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Perceptions of Interoperability

Dr Andy Hopkirk, Head of Projects & Programmes at the National Computing Centre, reports on the perceptions and experiences of NCC members surrounding interoperability requirements…

Interoperability is a recurring theme in debates about how to get cheaper, more efficient and future proofed IT systems – outcomes of particular interest to all NCC members.

Both proprietary and opn source software suppliers say they have made, and are continuing to make, significant moves towards utilising and supporting the development of open standards and delivering ever more interoperable systems; but is this what is actually perceived on the ground?

In August – December 2009, NCC surveyed members and consultants, seeking information about their perceptions of interoperability requirements and suppliers’ capabilities in the marketplace today.

Problems today

The typical survey respondent is dealing with a platform-supplier-application mix that does not make interoperability easy. Only 25% of respondents have a very hetero or very homogeneous IT environment today and approximately equal numbers were presently tending towards either position!

There are different kinds of interoperability besides the obvious one of technical interoperability. Survey respondents rated all three of technical, semantic and organisational interoperability as being of major significance to them. Interestingly, they broadly placed the same weight on each, albeit with a small preference for organisational interoperability as the ‘most major’. A number made additional comments about the importance of data and data exchange standards as interoperability enablers which classify as either technical or semantic interoperability matters.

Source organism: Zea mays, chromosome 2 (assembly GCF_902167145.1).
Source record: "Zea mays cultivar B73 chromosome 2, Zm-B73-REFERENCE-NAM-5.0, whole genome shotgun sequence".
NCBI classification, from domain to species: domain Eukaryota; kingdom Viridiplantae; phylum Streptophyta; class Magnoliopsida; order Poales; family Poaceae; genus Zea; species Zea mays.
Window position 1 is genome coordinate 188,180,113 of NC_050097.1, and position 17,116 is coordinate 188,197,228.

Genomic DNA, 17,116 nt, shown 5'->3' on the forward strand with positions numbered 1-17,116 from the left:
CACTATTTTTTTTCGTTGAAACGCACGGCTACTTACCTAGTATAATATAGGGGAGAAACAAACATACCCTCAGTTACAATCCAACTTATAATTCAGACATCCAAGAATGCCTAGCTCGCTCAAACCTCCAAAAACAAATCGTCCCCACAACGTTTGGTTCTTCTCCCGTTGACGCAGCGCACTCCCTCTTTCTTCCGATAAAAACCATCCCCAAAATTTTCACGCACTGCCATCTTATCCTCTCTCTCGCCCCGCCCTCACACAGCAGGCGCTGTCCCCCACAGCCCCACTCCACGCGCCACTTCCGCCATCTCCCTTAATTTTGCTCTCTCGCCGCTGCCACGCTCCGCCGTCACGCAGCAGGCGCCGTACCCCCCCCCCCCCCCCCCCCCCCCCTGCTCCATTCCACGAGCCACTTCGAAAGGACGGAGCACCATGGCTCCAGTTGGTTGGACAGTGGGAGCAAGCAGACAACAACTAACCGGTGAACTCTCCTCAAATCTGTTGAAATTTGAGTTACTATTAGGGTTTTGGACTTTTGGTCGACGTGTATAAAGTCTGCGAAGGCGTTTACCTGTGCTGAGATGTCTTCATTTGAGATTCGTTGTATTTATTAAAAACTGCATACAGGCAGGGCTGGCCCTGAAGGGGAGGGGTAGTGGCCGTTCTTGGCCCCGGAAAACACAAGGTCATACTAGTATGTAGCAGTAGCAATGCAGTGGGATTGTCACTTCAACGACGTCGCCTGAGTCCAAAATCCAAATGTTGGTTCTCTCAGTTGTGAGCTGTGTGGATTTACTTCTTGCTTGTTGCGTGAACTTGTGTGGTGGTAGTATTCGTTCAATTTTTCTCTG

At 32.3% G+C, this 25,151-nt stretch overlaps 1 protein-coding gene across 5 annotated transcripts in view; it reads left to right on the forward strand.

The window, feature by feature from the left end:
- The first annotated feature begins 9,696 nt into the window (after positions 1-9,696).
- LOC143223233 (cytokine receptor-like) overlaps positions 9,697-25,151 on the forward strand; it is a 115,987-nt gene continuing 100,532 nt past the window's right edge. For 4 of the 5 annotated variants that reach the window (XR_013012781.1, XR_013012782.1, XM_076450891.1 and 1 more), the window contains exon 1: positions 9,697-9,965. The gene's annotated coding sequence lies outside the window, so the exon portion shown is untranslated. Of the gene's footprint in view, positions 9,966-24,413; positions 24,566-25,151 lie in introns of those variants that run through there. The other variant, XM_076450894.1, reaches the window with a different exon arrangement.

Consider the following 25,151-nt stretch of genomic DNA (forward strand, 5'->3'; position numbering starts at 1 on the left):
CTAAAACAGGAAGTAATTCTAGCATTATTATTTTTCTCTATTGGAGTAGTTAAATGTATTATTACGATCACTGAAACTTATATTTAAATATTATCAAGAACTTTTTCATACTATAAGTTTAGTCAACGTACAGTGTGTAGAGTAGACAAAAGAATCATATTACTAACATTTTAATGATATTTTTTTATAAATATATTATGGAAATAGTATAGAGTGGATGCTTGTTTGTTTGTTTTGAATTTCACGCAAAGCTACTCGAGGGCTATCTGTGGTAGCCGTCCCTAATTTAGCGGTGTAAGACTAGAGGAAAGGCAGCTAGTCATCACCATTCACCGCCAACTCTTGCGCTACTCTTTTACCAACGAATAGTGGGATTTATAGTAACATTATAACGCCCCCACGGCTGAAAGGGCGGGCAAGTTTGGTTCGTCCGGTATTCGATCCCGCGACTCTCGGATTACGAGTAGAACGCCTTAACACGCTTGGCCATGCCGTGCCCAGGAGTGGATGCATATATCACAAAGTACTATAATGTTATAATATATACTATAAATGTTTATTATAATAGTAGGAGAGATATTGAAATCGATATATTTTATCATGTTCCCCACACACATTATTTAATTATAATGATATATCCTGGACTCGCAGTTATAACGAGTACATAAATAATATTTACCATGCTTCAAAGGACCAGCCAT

Only 16% of respondents said that the number of interoperability issues affecting them is declining as time passes. A small majority of the remaining 84% said that there are more issues as time passes compared to simply staying more or less the same.

Worryingly, 11% said interoperability issues are preventing their doing business to some considerable degree and a further 64% shared that concern to some degree.

So how interoperable do a company’s internal and external facing business systems need to be? Only 3% said that interoperability is not at all important to their business systems. 84% said that internal interoperability is critically or significantly important and 61% rated external interoperability as critically or significantly important. Internal interoperability is the main issue of concern.

Given high levels of both concern and significance, can we narrow down the problem space?

Solutions today

Respondents said that they generally don’t have problems with new hardware but they do with new software. When asked if it’s the case that a higher level of technical interoperability will enable the required or desired benefits, only 6% of respondents said they were neutral on this question and 69% said it would. Of the minority who disagreed with the proposition, more did so strongly than merely tended to disagree, indicating a polarisation of opinion on that side of neutral.